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Receiverships 101

By Kate M. Bradley and Suzana K.Koch | January 01, 2013

Receiverships 101

For a company struggling to pay its bills and avoid defaulting on its obligations, the appointment of an unknown receiver can appear to be an awful imposition; while to a creditor faced with a troubled borrower, a receiver can be a possible healthy alternative to an expensive bankruptcy. Knowing what a receiver is and what his duties are, knowing what is expected of the parties, and most importantly, cooperating, will help successfully get you through the receivership process.

In Ohio, the receivership statutes are very truncated. There is no robust or well-developed body of statutory or case law that guides receiverships. In Ohio, it is important to know that appointing a receiver is a “tag-along” right – it is not enough that a creditor merely request the appointment of a receiver. The receivership request must attend (or tag along with) another underlying cause of action (like a foreclosure or dissolution of a company, for example).

A receiver is often appointed due to a lack of trust between creditor and borrower – whether perceived or warranted. When a lack of trust exists, the appointment of a neutral receiver can ease tensions and help facilitate a favorable outcome. The introduction of an outside party can diffuse tense relationships between borrower and lender. Both sides may be more willing to consider avenues suggested by a neutral party.

Under Ohio’s laws, a receiver’s appointment is an extraordinary measure used to preserve and protect the parties, creditors, and the assets of the entity in receivership. Before a receiver is appointed, the subject entity or parties must be served with notice. If the subject of the proposed receivership believes that a receivership is not in its best interest, now is the time in the process to object. If the receivership is consensual, no responsive filing is needed.

The Ohio receivership statutes place next to no limits on the powers that may be granted to a receiver. This means that when a petitioning creditor requests the appointment of a receiver, the order appointing the receiver becomes very important as it becomes the guiding law for the case. A receiver can be appointed to run the operations of the troubled company to liquidate assets, or any number of varying levels of involvement. Each receivership is unique which gives the parties and court a great amount of flexibility when crafting the order appointing the receiver. This flexibility can be a great benefit depending on the type of receivership required and what the goals of the receivership are.

However, there is no automatic stay in a receivership like there is in a bankruptcy proceeding, nor are there many of the other benefits of bankruptcy. These considerations, among others, particularly with respect to asset and going concern sales, the ability to review and reject executory contracts, and additional receiver capabilities should be built into the order appointing the receiver.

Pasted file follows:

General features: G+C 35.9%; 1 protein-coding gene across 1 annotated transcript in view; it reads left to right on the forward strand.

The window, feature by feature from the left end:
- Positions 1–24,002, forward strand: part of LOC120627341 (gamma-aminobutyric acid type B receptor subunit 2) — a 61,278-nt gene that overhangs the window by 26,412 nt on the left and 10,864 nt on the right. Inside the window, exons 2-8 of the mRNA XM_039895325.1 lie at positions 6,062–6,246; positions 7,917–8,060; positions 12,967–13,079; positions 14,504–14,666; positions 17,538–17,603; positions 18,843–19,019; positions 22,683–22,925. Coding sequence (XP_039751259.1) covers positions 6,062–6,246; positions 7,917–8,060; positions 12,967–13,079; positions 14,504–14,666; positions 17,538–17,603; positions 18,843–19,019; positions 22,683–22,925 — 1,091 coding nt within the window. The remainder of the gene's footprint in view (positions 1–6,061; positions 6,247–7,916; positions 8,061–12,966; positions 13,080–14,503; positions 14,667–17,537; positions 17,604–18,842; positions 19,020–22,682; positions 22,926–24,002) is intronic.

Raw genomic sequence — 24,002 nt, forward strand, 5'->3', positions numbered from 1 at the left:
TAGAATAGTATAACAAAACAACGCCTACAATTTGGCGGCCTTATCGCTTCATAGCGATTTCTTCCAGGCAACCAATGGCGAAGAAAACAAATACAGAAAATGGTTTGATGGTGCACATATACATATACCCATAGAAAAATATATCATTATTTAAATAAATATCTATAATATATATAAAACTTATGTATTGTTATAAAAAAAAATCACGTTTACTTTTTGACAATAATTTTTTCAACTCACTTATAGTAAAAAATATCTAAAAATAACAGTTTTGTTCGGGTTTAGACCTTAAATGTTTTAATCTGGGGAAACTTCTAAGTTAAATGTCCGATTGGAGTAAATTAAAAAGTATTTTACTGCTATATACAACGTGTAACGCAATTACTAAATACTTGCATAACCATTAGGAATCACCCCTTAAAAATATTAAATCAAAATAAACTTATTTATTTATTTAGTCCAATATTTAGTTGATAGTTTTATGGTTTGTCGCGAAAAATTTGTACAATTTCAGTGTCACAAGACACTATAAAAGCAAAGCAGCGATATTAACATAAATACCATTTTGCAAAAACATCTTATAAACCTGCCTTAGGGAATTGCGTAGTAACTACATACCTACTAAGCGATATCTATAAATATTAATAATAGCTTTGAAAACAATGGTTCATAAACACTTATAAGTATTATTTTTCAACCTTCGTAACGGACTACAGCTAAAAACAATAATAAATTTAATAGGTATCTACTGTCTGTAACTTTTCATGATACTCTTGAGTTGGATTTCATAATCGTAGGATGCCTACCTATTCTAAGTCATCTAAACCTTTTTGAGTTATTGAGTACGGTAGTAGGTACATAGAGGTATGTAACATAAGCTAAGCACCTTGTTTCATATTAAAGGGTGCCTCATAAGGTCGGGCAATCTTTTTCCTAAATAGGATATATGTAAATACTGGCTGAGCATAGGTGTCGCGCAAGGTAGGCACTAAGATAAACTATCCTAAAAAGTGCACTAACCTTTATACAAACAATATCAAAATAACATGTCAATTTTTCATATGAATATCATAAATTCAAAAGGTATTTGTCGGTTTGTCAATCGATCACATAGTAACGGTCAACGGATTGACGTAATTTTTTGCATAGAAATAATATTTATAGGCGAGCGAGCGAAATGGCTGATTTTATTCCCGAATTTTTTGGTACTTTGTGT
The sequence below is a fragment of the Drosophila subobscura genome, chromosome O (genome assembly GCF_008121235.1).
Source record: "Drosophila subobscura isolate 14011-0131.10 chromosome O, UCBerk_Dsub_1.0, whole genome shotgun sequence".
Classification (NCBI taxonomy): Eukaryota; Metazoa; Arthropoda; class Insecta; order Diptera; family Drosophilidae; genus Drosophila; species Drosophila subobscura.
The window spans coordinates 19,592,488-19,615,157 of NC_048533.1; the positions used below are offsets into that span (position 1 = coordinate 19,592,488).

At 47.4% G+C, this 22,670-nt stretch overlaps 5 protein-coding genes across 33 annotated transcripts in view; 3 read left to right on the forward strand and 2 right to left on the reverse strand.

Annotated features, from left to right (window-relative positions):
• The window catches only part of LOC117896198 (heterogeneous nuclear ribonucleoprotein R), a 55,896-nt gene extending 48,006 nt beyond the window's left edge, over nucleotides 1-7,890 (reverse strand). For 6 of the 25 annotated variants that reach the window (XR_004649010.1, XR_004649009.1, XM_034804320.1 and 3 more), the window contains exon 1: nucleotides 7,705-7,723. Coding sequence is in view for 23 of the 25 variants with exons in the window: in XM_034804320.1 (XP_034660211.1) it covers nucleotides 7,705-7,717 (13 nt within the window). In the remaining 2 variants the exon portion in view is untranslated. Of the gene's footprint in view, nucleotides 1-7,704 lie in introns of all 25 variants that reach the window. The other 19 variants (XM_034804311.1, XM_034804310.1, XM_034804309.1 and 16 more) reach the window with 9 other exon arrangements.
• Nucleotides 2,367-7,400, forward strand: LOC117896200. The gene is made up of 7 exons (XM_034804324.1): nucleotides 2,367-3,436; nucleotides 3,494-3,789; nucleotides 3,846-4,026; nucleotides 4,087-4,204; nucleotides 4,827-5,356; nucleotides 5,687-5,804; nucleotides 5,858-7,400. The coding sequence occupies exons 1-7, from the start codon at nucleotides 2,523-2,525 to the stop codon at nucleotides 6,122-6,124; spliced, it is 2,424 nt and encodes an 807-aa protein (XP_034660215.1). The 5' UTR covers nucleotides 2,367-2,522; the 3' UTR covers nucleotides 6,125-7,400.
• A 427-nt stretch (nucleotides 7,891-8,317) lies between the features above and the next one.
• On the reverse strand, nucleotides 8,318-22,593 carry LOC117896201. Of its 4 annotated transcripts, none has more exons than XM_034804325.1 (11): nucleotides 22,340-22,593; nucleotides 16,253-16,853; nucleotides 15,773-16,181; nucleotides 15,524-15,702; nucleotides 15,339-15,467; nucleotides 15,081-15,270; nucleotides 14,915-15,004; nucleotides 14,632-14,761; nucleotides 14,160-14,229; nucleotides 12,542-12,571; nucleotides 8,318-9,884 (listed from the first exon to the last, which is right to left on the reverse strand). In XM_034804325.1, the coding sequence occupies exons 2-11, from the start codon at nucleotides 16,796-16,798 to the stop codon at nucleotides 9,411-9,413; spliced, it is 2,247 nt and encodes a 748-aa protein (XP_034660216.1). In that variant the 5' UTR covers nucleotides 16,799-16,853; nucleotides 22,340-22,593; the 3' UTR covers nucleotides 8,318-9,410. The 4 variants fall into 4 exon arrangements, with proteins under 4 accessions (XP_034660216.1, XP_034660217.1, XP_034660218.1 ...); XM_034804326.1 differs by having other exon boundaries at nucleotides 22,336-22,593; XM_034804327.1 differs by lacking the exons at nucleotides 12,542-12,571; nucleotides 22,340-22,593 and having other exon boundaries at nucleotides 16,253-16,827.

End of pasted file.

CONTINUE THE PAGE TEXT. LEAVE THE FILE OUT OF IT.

The appointing order drives the case and a well-thought and well-planned order is essential. Even so, while the petitioning creditor may expect a timely disposition of the assets, the market conditions may dictate otherwise. This is why it is particularly important to build protections into the order to allow the receiver the authority and discretion required to preserve and maintain the collateral which maximizes the value for all parties.

Once appointed, a receiver has fiduciary obligations to the parties involved in the case, as well as to the assets entrusted to the receiver’s care. The receiver’s typical first item of business is to take possession of the assets and begin an inventory of the estate. The receiver will require access to books, records, computers, files, personnel, and the more cooperation the receiver has, the easier, faster, and cheaper the process will be. The receiver is an arm of the court, acting as a kind of surrogate for the court. Even though a creditor may have requested the appointment of a specific receiver, that receiver may not unlawfully favor the appointing creditor because the receiver is a neutral. If necessary and warranted by law to preserve and protect the assets under his control, the receiver may file suit against any creditors. Conversely, the receiver could also file suit against the owners or managers of the troubled company when or if needed after his investigation is complete.

Whether a receivership or a bankruptcy or some other form of restructuring is the best alternative for a company is an extensive analysis that is highly fact-specific. The attorneys at Brouse McDowell are experienced in all aspects of receiverships from appointment, to representation of receivers, to accepting the duties and obligations of being a receiver. The analysis of whether a receivership is a viable avenue for a troubled company is one that we can help parties work through so as to help navigate an unknown imposition and work towards a successful outcome.

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